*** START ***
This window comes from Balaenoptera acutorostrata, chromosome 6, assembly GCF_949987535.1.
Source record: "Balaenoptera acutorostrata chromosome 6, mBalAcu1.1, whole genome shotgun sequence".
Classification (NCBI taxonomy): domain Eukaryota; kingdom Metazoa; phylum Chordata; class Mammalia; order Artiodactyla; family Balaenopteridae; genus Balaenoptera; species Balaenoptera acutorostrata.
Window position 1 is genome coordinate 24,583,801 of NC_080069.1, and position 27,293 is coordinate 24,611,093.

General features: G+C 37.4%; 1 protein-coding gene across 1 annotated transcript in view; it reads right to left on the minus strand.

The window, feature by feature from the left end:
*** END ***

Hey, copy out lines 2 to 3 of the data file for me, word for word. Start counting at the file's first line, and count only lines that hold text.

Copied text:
Source record: "Balaenoptera acutorostrata chromosome 6, mBalAcu1.1, whole genome shotgun sequence".
Classification (NCBI taxonomy): domain Eukaryota; kingdom Metazoa; phylum Chordata; class Mammalia; order Artiodactyla; family Balaenopteridae; genus Balaenoptera; species Balaenoptera acutorostrata.